Granting an employee’s request to work full-time from home can be considered a reasonable accommodation under the Americans With Disabilities Act, but that doesn’t mean employers have to grant such requests.
“You should engage in the interactive process to determine whether permanent work-from-home status is truly needed under the circumstances,” recommends attorney Jeremy Ben Merkelson of the law firm of Holland & Hart.
What you willl need to do is assess whether working from home is a reasonable accommodation or whether it would impose an undue burden on your particular operations, he points out.
The Equal Employment Opportunity Commission has long taken the position that working from home can be a reasonable accommodation under the ADA, but determong reasonableness depends on the differing circumstances of each situation.
Even if an accommodation is reasonable, it can still be denied if it would amount to an undue hardship for an employer, according to Merkelson.
“Courts tend to be less protective of accommodation requests seeking indefinite remote work as opposed to remote work on a limited and defined basis,” he notes.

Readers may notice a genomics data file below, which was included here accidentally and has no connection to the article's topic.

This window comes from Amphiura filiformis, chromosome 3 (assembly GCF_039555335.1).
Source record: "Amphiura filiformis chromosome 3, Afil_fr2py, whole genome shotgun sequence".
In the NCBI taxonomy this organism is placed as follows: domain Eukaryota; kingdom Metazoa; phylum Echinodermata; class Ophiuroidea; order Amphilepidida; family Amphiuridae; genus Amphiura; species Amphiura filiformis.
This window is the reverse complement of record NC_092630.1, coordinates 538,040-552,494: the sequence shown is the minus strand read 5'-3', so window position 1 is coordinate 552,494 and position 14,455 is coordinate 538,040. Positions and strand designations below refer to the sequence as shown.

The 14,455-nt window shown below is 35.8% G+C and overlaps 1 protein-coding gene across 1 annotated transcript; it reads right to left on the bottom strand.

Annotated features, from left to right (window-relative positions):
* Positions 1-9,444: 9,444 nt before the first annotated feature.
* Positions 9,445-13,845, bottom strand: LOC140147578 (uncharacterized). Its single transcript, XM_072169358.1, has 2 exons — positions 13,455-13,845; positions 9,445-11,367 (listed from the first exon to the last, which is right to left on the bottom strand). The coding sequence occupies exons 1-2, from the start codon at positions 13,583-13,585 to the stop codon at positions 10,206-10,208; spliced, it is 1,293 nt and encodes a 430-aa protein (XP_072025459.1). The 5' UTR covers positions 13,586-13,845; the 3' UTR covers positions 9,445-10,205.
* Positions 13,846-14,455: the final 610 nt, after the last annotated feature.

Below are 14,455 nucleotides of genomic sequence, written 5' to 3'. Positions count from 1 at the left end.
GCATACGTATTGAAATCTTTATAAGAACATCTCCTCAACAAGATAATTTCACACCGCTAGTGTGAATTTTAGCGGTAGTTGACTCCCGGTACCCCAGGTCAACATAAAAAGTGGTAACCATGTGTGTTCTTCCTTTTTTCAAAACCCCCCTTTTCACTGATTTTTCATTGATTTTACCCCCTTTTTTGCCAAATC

Merkelson stresses that, to deny the request, the employers would need to show true undue hardship would result from permanent remote work. You may have to establish that the job requires in-person performance as an essential job function.
Making your case may turn out to be made more difficult because widespread telework became common during the depths of the lockdowns when last year’s Covid 19 pandemic conditions were at their height
This would especailly be the case if the employee involved can show that they and similarly situated coworkers that over the past year showed they capable are of working effectively from home.